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Exercise Reduces Risk of Gestational Diabetes, According To Study

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Exercise Reduces Risk of Gestational Diabetes, According To Study
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Participating in exercise while pregnant helps women reduce their probability of developing gestational diabetes and helps control maternal weight. Those are the conclusions of a Spanish study that analyzed the participation in exercise programs during pregnancy to curtail diabetes and weight gain. The study was recently published in the BJOG: an International Journal of Obstetrics and Gynaecology.

The study, entitled “Gestational weight gain and the risk of offspring obesity at 10 and 16 years: a prospective cohort study in low-income women” is the result of a systematic review conducted by a Spanish research team. The investigators analyzed results from over 2,800 healthy pregnant women included in 13 trials that did little to no exercise and started engaging in exercise programs.

The research revealed that by engaging in exercise, the risk of gestational diabetes decreased over 30%. “Exercise is not something to be feared during pregnancy — the moderate levels of exercise used in these studies had significantly positive effects on health and were found to be safe for both mother and baby,” stated the lead author of the study, Gema Sanabria- Martinez, from Virgen de la Luz Hospital.

The effects are more pronounced in women who exercised throughout the entire pregnancy, as well as those who combine toning, strength, flexibility and aerobic exercise. Gestational diabetes is a common complication developed in pregnant women, which is related to high risk of developing other severe conditions, including pre-eclampsia, hypertension, preterm birth, and the need for induced or caesarean birth.

In addition, long-term effects for the mother range from glucose impairment and type 2 diabetes, while the babies may end up becoming overweight or obese, and having an increased risk of  diabetes, which explains the importance of preventing the condition. Overweight gaining during the pregnancy also carries several risks and these women have less probability of properly losing the excessive weight after birth.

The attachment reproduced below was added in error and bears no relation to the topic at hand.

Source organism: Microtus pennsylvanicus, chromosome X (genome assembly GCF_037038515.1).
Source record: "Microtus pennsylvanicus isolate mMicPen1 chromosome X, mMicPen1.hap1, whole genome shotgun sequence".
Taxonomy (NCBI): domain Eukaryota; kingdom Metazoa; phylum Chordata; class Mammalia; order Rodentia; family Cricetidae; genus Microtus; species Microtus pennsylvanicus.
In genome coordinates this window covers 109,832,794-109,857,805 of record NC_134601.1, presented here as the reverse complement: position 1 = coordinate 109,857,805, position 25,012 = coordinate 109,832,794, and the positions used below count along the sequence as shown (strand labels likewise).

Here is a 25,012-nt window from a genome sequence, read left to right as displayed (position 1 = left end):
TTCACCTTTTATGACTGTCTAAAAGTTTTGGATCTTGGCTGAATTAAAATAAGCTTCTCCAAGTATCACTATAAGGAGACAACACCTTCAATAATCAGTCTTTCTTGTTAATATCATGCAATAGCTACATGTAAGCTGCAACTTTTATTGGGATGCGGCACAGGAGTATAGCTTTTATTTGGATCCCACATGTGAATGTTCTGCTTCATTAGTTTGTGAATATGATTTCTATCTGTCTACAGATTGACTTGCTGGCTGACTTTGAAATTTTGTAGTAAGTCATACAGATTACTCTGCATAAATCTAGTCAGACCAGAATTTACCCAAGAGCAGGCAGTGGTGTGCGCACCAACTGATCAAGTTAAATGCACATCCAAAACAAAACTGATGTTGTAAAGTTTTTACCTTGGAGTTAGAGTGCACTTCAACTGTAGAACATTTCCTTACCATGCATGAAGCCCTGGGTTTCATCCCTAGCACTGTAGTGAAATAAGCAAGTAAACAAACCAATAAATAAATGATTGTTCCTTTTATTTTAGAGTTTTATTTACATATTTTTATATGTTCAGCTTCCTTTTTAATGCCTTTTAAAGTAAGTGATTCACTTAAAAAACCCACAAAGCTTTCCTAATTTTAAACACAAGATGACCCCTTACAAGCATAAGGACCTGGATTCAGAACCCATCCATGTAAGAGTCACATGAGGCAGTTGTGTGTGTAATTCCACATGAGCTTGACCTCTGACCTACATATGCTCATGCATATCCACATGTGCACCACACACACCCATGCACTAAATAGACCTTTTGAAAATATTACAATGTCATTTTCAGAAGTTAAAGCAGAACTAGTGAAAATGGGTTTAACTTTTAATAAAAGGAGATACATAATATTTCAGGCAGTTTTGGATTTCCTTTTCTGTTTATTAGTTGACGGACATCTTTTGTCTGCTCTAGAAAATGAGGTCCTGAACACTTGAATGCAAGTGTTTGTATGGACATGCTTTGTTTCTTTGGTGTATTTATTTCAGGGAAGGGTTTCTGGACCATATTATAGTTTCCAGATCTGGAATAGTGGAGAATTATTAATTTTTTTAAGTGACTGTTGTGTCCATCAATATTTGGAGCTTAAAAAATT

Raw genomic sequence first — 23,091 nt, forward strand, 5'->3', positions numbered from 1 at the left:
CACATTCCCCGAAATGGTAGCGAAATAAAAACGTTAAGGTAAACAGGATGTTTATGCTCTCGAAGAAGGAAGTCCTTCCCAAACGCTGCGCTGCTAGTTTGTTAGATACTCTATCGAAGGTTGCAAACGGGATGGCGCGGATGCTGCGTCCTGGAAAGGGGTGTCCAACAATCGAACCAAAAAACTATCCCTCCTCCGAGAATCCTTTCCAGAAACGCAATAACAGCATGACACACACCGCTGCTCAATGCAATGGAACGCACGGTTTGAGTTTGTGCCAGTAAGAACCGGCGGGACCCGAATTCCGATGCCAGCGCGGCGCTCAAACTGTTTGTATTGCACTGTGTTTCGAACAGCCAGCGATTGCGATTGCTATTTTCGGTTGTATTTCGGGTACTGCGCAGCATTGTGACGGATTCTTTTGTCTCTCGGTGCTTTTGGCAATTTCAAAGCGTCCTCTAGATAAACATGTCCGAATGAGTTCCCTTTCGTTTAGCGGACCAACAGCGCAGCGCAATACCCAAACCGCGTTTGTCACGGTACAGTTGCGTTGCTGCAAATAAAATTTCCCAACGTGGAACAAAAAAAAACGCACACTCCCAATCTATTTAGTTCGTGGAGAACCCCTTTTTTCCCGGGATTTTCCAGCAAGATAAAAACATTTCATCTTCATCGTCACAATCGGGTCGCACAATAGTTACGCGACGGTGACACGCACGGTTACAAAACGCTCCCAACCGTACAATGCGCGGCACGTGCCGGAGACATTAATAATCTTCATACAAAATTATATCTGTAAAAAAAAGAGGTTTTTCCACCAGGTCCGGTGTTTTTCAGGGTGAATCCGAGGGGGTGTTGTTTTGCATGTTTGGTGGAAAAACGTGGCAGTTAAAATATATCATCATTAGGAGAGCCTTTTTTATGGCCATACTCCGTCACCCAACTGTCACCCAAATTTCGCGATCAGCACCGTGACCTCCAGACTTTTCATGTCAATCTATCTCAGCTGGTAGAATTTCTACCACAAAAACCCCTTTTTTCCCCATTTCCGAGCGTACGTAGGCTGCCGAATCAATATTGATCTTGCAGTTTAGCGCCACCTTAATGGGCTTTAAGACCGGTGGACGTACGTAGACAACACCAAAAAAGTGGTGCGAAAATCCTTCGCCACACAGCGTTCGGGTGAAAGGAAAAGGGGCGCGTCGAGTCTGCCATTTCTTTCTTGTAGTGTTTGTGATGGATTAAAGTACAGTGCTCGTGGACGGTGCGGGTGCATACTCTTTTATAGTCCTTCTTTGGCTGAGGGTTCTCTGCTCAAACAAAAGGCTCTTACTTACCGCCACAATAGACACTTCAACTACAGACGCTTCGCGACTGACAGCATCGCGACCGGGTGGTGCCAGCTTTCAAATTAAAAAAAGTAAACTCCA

Regarding weight, exercising was also helpful, as women were on average a kilogram lighter, even in women who initiated the program only in the second trimester. “This careful analysis of previous studies shows a beneficial effect of exercise on healthy pregnant women who ordinarily did little or no exercise,” added BJOG Deputy Editor-in-chief, Mike Marsh. “It may influence recommendations for exercise in pregnancy in such women. Further studies are needed to establish whether this effect is seen in all pregnant women.”

Another recent study conducted at the Kaiser Permanente Southern California Department of Research & Evaluation, and led by Anny H. Xiang, PhD, revealed that gestational diabetes poses an increased risk of autism on the fetus compared to other maternal complications. This research comes after other studies demonstrated  an increased risk of metabolic and developmental disorders in children whose mothers were affected by diabetes prior to their pregnancies or during their first diagnosis of gestational diabetes.

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